When I was 21, my older boyfriend suggested it might be “cool” to backpack around South America. I naively jumped at the chance of a romantic trip. Getting kidnapped, robbed and dumped wasn’t exactly what I envisioned.
In my youthful arrogance, I hadn’t done much planning, nor learned the language. I figured we’d just work out the details together as we went. Then he decided that, as the higher earner, he could afford a longer trip. He headed off and I was to follow, solo, a month later.
In Chile, the airport was chaotic. I recalled the one fact I’d gleaned from the guidebook I’d only cracked open for the first time on the flight – beware of scammers at Santiago airport. As taxi drivers thronged around me, I was on high alert but embarassingly underprepared, stammering “No hablos español”. “No un poco?” (not even a little?!) came their derisive response.
To my relief, a friendly, uniformed man appeared, flashing an official-looking ID and ushering me, in English, towards a taxi, aided by a man who appeared out of nowhere to help with my bags. It was only as I jumped into the backseat that I realised something was up – both men hopped in too, flanking me, and the driver took off rapidly.
“What is happening?” I yelled, but the three men only laughed and joked to each other in Spanish. Trapped, I sat frozen, fearing the worst. We eventually pulled up at a gas station ATM and I was instructed to empty my bank account if I wished to be returned safely to the city. Having handed over the cash, I was dropped, tearful, in the suburbs. On foot, it took me five hours to find my hostel, where the kind-hearted staff helped me get money transferred from home.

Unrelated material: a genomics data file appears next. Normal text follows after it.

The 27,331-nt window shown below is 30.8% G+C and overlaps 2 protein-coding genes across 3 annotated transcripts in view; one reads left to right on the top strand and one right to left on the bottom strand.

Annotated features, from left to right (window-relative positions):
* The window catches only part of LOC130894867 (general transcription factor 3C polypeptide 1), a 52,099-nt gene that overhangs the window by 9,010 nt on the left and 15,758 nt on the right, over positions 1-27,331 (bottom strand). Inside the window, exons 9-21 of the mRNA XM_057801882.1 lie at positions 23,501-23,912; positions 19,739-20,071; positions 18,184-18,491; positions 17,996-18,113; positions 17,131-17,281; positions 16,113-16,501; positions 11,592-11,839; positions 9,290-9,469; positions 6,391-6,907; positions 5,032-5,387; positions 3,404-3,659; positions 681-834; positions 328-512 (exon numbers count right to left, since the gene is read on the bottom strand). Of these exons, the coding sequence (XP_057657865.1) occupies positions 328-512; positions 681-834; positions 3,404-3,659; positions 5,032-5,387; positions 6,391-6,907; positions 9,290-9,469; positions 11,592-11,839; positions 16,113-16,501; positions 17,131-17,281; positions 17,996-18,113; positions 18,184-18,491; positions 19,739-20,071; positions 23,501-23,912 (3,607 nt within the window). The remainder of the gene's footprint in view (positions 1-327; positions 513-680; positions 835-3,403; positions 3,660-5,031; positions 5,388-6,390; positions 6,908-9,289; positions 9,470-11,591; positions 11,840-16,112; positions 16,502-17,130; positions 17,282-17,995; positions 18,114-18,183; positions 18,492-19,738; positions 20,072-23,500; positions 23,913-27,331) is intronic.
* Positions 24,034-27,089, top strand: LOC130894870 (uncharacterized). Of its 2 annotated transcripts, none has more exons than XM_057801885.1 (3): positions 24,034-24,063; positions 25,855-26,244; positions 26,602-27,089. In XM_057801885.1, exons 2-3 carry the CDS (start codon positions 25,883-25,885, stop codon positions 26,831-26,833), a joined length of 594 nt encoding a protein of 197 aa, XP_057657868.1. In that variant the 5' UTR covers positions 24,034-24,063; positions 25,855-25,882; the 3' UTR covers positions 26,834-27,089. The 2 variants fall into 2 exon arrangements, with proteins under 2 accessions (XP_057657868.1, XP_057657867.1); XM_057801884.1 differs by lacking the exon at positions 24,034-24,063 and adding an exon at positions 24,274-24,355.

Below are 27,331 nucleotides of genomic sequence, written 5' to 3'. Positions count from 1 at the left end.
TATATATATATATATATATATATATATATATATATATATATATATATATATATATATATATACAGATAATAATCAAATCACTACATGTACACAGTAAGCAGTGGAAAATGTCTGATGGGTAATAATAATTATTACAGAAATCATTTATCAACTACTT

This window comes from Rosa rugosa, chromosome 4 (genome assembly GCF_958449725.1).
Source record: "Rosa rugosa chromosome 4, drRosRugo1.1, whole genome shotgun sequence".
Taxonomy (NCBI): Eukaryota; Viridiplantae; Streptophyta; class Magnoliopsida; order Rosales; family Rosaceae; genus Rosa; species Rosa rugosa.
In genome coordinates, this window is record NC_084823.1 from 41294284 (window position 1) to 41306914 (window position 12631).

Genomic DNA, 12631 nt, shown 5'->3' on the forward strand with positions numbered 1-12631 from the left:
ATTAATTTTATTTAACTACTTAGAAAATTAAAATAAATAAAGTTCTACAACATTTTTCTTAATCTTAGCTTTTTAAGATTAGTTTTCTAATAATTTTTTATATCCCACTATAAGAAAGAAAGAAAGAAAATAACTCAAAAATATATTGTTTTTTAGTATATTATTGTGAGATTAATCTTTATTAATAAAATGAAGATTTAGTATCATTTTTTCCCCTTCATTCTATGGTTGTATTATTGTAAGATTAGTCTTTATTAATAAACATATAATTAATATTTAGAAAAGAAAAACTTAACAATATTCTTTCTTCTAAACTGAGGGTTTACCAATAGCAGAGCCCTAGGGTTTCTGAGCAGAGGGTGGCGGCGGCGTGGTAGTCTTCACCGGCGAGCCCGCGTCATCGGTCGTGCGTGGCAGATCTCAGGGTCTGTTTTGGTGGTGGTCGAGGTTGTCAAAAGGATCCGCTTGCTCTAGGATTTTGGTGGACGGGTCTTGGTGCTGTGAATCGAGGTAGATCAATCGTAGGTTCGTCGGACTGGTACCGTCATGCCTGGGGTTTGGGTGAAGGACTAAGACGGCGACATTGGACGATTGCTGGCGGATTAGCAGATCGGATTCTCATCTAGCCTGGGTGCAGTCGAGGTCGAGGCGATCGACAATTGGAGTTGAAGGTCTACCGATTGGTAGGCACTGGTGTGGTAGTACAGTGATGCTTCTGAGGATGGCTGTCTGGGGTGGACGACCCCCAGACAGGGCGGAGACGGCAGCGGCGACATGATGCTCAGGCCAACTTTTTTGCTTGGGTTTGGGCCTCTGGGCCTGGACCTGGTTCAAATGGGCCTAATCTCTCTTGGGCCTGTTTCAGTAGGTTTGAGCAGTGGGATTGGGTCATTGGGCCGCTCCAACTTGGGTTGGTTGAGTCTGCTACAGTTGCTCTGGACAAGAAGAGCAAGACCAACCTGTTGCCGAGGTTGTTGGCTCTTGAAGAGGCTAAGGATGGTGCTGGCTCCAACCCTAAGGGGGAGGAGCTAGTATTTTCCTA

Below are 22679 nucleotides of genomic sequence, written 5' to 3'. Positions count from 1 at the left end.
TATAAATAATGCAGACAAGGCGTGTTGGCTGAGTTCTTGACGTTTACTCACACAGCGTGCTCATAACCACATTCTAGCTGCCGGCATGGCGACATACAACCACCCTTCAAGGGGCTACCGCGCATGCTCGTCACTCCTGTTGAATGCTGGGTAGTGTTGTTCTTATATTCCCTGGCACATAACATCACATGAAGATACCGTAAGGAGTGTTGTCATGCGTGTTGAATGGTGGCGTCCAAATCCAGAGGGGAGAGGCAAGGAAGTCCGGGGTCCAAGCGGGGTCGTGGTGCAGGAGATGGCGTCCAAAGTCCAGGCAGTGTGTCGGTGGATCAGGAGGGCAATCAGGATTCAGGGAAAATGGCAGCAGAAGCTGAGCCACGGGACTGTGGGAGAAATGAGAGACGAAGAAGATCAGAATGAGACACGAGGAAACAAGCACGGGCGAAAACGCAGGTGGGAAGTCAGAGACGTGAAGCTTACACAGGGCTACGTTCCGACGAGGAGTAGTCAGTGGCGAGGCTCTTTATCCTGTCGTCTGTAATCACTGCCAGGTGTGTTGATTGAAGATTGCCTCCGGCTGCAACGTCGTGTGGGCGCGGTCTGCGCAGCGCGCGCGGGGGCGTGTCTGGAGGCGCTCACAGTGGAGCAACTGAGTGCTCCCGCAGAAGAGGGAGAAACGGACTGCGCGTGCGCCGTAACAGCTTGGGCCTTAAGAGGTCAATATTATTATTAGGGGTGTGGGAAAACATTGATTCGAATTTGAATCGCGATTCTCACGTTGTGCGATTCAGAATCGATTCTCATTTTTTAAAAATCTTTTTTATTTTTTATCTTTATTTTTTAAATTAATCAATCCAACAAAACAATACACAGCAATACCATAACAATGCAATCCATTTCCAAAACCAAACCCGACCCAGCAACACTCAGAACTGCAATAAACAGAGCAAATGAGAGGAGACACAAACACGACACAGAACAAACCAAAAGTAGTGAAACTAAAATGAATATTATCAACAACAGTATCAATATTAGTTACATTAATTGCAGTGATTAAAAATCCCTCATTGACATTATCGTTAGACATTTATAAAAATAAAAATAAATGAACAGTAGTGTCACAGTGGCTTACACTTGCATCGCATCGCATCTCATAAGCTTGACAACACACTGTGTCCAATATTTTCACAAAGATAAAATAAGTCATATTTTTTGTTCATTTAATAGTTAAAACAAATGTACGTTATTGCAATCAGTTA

The next leg of my trip was Bolivia, where I would reunite with my boyfriend.
Immediately after I landed in La Paz, my boyfriend semi-sheepishly announced he’d met another woman, making the 13-hour bus ride together to our next destination rather awkward. He flew off to rejoin her and I checked into a hostel, crying every night in the shower.
I was drowning my sorrows with pisco sours in a bar one evening, when a charming woman approached me. Soon we were spinning around the dancefloor. She leaned in and kissed me. For a moment I hoped my heartache was over … but as quickly as she’d appeared, she melted away into the crowd. It turned out she hadn’t come into my life to relieve my troubles, but had in fact relieved me of my wallet.
I’m not sure how I managed to make it physically unscathed on to my homebound flight from Rio, but needless to say, I returned home to Australia a little bit wiser and a lot poorer.